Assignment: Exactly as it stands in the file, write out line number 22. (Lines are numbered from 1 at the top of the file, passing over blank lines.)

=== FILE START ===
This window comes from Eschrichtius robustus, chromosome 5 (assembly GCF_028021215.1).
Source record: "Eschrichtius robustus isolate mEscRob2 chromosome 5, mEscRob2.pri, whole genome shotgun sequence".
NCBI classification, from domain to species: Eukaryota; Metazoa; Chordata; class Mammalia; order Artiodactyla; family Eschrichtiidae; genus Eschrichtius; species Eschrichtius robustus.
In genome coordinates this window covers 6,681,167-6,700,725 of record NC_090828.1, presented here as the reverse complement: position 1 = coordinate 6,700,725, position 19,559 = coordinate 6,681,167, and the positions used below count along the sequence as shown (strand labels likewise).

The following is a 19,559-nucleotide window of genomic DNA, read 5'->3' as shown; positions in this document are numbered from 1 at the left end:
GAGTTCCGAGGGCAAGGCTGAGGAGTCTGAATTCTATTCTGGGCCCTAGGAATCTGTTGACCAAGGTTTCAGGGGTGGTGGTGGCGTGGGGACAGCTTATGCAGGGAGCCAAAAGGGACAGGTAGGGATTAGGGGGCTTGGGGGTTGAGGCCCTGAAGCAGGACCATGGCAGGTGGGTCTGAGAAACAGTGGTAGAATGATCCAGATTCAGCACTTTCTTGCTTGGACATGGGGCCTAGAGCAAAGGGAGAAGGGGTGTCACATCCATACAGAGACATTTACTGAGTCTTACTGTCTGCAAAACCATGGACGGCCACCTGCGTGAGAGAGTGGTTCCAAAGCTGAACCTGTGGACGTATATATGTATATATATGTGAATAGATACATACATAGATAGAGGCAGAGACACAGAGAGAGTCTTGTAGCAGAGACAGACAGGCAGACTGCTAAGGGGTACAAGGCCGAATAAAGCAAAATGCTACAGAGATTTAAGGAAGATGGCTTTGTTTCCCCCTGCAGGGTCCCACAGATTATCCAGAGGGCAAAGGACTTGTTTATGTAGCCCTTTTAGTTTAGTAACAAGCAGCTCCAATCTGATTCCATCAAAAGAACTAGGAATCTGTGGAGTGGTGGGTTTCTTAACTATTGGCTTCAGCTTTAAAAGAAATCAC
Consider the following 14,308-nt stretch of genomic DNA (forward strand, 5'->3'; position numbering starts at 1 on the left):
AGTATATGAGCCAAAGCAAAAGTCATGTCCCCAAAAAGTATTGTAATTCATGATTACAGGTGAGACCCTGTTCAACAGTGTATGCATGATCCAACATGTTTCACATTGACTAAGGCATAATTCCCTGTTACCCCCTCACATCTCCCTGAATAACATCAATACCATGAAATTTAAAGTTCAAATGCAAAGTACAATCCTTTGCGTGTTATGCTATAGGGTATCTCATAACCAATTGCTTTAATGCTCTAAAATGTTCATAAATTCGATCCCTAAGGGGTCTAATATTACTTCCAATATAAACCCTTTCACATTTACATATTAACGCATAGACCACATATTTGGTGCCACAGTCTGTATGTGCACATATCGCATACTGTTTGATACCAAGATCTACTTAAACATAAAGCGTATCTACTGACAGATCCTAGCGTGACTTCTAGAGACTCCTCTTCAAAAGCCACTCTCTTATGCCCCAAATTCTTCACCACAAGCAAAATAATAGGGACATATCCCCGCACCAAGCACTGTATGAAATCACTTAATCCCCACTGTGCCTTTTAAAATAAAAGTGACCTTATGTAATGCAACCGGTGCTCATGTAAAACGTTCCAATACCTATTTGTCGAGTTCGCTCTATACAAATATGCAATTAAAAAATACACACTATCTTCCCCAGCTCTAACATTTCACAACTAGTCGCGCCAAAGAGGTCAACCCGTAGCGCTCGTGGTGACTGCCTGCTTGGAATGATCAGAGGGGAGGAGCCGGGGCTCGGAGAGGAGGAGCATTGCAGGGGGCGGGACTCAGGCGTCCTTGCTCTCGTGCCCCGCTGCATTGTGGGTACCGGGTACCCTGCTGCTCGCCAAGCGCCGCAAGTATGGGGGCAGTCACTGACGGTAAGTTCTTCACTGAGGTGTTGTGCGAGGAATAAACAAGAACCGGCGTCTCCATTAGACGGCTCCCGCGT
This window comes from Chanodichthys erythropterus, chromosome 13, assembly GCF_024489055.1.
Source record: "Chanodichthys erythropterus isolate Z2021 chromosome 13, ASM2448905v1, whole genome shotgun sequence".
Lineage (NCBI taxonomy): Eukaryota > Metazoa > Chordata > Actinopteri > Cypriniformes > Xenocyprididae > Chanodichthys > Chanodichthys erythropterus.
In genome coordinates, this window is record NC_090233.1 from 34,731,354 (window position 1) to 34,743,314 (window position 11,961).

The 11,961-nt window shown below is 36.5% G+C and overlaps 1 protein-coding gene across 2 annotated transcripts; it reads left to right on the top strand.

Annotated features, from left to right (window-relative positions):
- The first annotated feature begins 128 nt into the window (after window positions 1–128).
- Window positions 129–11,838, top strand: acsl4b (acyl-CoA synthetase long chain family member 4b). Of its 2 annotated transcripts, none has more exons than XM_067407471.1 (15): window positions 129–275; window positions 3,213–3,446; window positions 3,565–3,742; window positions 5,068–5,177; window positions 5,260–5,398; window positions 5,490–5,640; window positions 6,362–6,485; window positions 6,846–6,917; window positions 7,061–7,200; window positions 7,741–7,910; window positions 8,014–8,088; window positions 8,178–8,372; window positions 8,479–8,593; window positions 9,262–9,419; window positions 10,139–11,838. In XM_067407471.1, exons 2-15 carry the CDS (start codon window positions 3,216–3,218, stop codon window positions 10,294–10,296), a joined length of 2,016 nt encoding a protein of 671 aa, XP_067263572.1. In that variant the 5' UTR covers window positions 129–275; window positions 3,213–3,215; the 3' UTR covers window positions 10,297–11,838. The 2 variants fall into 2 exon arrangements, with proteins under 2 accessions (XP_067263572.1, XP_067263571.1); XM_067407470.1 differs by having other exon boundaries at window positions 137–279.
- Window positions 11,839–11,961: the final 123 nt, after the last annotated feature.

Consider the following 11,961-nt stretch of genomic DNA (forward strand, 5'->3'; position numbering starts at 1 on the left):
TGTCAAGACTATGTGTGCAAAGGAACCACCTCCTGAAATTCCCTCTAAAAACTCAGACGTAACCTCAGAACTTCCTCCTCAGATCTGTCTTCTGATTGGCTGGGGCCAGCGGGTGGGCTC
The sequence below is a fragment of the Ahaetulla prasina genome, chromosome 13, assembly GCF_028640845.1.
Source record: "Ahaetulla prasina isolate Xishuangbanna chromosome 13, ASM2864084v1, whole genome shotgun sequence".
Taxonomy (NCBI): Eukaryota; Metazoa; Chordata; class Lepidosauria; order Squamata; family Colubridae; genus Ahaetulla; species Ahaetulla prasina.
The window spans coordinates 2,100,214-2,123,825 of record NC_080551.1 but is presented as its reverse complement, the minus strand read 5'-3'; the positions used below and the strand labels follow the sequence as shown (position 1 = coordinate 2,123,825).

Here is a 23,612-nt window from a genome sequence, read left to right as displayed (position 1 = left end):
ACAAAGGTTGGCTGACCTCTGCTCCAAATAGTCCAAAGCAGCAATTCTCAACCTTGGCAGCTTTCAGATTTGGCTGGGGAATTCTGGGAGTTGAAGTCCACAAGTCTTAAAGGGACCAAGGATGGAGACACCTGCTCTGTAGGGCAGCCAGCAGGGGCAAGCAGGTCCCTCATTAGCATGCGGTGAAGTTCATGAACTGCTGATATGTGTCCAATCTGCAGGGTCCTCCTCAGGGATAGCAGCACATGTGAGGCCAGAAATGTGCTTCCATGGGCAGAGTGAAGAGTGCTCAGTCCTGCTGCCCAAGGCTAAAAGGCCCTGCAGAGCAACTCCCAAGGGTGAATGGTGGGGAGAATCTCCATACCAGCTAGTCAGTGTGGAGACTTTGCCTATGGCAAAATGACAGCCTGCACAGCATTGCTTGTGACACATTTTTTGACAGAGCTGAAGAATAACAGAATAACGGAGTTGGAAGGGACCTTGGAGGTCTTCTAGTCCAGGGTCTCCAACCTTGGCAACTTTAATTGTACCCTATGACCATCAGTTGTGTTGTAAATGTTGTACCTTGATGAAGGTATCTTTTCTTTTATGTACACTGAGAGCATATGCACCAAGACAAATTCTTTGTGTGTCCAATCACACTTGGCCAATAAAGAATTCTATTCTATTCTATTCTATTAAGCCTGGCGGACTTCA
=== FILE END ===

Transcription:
Taxonomy (NCBI): Eukaryota; Metazoa; Chordata; class Lepidosauria; order Squamata; family Colubridae; genus Ahaetulla; species Ahaetulla prasina.